Veteran Stories:
Harold Hall


  • Harold Hall is pictured here (on left) with his friend Jack Birmingham just after their enlistment in 1940.

    Harold Hall
  • Pictured here is a demonstration excercise of a 3" mortar, England, 1941.

    Harold Hall
  • Mr. Hall standing among the rubble in Naples, Italy, 1943.

    Harold Hall
  • Harold Hall is pictured here training with 3" mortar in Southampton, England in 1940.

    Harold Hall
  • Newspaper clipping showing training of 3" mortar in England, February 1943.

    Harold Hall
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"Suddenly, I heard a sssss, coming down, it was a, sounded like the sound of a bomb, coming right at us. It landed right beside me."


My friend and I had decided after threshing for 28 days, pitching bundles, 6:00 in the morning until 6:00 at night, to join the army. So we skated up the Vermilion River, about 10 miles in December, caught the bus to Edmonton, arrived up there to find out that we weren’t able to get into the army, the 49th [Battalion, The Loyal Edmonton] Regiment was full and they weren’t taking any recruits at that time. So we had to wait until January, about the 10th, when we finally got in.

When we did get in, they told us to come back the next day and we’d be going to Currie Barracks for basic training. So we had our last meal on civvie street and I didn’t have money, so I was able to sell a sweater for 25 cents and my friend, Jack Birmingham, he had 25 cents, we had a full-course meal. I had soup, pie and coffee, and liver and onions, for 25 cents.

Anyway, this young lady sat down and talked to us, we’d got to know her a little bit and we told we got in the army and she says, “Oh, that’s nice,” and she says – she looked at my friend, Jack Birmingham and says, “You’ll come back,” and she looked at me and says, “You won’t come back.” And I thought, oh my God.

Anyway, Jack and I joined the army and we had quite an experience when we were training down in Currie Barracks. We were on exercise this day and we were coming to noon and we were riding in the back of a truck, eight or ten of us and the truck behind us caught a shoulder or deep ditches and as we looked back, the back wheels got into the edge of the road and started tipping over. And it tipped right over with a cloud of dust with nine guys in the back. After the dust cleared, all run back and found out who was hurt or everything. And nobody was killed but there was five people that were hurt really bad. And all their names started with the letter M – McCann, MacMicken, Moran, Moise, and Merl. And the guy that got hurt the worst had two Ms in his first name. I was always superstitious about 13 but the letter M is the 13th letter in the alphabet. So this was kind of a strange happening.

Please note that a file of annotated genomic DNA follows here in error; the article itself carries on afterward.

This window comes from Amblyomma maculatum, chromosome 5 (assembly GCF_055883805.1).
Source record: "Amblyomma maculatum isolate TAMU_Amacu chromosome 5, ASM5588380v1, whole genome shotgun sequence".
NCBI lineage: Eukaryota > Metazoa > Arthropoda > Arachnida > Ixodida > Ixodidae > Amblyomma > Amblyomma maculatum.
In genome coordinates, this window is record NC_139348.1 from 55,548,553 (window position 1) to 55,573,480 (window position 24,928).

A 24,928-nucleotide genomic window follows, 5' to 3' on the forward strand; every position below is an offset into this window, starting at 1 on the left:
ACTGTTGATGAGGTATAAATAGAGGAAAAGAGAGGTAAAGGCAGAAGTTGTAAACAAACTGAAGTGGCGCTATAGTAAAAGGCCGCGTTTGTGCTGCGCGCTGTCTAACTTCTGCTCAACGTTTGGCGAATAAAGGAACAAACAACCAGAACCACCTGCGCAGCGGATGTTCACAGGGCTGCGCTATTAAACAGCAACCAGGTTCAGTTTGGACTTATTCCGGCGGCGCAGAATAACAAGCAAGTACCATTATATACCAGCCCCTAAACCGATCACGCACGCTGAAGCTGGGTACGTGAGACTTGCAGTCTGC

When we finally got into the 49th [Battalion], Edmonton Regiment, spent two years pretty well ending and getting ready to go into battle, after that, at Inverary in Scotland, we embarked on a big boat about 3,000 of us and sailed out into the ocean and we had no idea where we were. We were out on the ocean for 31 days. I never saw land or anything, I had no idea where we were and what we were going to do or where we were going to be. And we ended up in the, the middle of the Mediterranean, close to the Sicilian border and then they told us that we were going to be invading Sicily.

So we both invaded Sicily, Jack and I, we were together again. And at that time, we were dressed in shorts and small packs, army rifle and helmet, that’s all we had for about seven or eight days. After eight days, we ran into the enemy and we decided it was time to set our mortar up to get ready to fire in a gulley. We just got ready to fire and my friend, Jack Birmingham had the earphones on from the OP [observation post], waiting for orders to fire. Suddenly, I heard a sssss, coming down, it was a, sounded like the sound of a bomb, coming right at us. It landed right beside me. I went sideways when I heard it come in and I got a piece of shrapnel in my leg. Jack, my friend, got a cut across his forehead, right into the bone and my friend beside me, he got the blast. I got the concussion from the explosion and I was pretty well dazed but all I could remember is the chap who got hit the worst, he wanted a cigarette. I got a cigarette for him, lit it for him and then I said, “You’re going to be alright.” And he said, “No, I’ve had it.”

Then, after that, everything was vague. I can’t remember what happened until I was wandering down the road, I didn’t know where I was, everybody had gone. I was all by myself. And I thought, well, where am I, what am I doing – I think I had a concussion and it dazed me.

So anyway, I got through that. Some of my crew had been killed and Jack Birmingham, he headed through there, he got the Military Medal there at the Hitler Line. But we came through that and by this time we were both sergeants, Jack and I. So that was kind of a consistently being together, all this time and I was waiting for the shell or the bullet or the bomb with my name on it.

We managed to come through that and we ended up in Belgium and then in Apeldoorn [Netherlands] and the war was over. We both come back to Canada, Jack and I. I can remember landing in Halifax, when I stepped foot on the soil, I says, “Oh, can you imagine that girl was wrong.”

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